Videogames are on the cusp of something “really exciting”, says Tomb Raider dev27 Aug 2012
Videogames have long struggled with serious themes. Whenever sex, homosexuality, drug dependence and the like are depicted in a legitimate (i.e. adult) way, the reaction from the mainstream media – and even sections of the dedicated videogame press – has been less than friendly.
It seems there are large swathes of the population that continue believe that games should be just that, games. They shouldn’t be a medium in which themes, ideas and issues are depicted and explored.
In a recent interview with Tomb Raider global brand manager Karl Stewart, I asked him about that problem and if it is more difficult for games to approach delicate subject matter. Of course, Tomb Raider itself knows all about a backlash… as evidenced by the ridiculous and childish response many had to “attempted rape” comments.
In general Stewart seems positive, going so far as to say that the industry is on the “cusp of something exciting”.
“I think it’s a challenge [to include emotion], because the player has control of the character,” Stewart told us. “You watch movies and TV shows and you see that range of emotions played out countless times and it’s fine.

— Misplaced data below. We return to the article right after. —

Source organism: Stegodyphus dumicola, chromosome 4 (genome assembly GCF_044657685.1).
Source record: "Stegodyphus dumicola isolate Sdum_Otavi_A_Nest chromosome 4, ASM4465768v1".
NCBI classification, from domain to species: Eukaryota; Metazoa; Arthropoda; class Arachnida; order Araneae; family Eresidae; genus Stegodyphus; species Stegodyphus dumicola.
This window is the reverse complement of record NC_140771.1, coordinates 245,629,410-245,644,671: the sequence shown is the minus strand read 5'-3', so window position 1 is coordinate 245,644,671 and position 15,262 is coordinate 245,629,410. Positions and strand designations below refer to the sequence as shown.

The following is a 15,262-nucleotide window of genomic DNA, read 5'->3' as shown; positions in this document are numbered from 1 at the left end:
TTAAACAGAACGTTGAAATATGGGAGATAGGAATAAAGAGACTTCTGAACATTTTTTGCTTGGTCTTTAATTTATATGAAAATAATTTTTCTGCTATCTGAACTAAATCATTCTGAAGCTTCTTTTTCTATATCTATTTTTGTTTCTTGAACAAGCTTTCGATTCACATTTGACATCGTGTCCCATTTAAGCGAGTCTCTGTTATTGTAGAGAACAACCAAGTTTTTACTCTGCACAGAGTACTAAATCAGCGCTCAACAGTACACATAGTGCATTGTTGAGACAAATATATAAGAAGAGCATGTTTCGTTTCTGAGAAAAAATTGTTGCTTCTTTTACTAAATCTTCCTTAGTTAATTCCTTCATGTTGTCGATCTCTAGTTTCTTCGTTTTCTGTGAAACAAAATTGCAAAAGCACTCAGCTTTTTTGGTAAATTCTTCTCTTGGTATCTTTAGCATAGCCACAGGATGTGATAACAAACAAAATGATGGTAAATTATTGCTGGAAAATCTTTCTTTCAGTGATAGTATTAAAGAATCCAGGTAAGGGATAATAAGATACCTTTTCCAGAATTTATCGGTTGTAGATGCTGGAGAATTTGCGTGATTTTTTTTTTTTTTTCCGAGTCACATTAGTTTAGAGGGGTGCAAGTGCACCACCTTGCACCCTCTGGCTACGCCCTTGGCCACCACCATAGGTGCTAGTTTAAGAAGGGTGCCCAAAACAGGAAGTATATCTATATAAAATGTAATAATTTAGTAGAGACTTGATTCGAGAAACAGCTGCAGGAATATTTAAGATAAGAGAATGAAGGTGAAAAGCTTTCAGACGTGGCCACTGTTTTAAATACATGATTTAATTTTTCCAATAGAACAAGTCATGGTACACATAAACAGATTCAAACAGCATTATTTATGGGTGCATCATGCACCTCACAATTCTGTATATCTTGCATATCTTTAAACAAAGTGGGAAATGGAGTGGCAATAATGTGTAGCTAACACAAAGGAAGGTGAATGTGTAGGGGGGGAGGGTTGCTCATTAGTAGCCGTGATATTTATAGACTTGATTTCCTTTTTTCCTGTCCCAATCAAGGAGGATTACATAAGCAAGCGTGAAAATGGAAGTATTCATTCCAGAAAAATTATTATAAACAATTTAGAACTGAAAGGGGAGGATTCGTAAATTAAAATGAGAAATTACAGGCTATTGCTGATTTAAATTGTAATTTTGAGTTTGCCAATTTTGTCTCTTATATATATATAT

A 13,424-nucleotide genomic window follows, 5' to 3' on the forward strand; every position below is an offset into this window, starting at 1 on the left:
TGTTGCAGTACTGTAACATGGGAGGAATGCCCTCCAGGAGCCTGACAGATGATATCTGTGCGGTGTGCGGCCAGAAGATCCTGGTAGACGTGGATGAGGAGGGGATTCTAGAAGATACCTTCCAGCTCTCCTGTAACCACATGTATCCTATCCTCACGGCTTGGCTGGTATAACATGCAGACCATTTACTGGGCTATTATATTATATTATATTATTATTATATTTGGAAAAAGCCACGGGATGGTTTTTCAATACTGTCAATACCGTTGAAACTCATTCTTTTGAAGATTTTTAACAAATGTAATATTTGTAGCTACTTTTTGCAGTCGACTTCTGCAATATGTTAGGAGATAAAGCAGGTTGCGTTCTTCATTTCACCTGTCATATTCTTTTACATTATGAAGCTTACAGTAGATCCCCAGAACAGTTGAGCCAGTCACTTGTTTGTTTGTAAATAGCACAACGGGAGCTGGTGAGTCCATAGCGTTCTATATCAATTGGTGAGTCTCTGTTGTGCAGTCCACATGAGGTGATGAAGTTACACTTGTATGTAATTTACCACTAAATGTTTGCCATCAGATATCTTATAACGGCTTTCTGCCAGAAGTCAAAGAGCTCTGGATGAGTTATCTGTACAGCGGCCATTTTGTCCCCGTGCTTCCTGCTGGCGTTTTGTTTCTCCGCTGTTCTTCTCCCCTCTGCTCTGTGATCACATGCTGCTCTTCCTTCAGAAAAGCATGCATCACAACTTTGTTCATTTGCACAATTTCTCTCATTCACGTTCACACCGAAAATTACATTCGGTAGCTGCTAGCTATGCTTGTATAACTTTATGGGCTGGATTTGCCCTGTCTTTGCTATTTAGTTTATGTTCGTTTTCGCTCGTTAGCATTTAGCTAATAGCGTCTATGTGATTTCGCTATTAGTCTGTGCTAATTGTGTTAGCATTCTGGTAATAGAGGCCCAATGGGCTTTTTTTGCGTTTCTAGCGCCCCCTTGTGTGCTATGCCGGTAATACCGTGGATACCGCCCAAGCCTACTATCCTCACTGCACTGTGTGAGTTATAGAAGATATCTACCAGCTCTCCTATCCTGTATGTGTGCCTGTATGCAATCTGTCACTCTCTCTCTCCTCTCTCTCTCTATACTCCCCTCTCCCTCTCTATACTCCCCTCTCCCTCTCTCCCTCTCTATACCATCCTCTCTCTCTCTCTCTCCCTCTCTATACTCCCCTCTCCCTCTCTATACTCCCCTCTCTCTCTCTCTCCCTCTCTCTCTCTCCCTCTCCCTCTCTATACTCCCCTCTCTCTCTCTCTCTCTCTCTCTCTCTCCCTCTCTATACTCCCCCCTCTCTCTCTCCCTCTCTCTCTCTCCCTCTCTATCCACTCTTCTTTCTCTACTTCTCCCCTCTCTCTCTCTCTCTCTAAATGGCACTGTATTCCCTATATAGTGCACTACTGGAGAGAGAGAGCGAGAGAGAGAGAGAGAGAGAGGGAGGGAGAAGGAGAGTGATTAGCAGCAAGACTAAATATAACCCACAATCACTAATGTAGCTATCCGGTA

“I think we’re at the cusp of something exciting right now. You’re seeing in lots of videogame franchises really deep narratives and we’re starting to highlight and challenge serious topics. It’s a really exciting time for the medium.”
Stewart goes on to talk about what kind of emotional response the team at Crystal Dynamics would like from the player with the upcoming Tomb Raider.
“Certainly from our perspective, we want to take you on a journey of breaking [Lara] down and then building her back up again. How do you get that bond between player and something happening on the screen to the extent that you feel things like loss and jubilation along with her? It needs to be more than just feeling a certain way because that’s how you think you should react.
“When something happens we want you to feel that you’ve really experienced it, to think ‘that was amazing'”.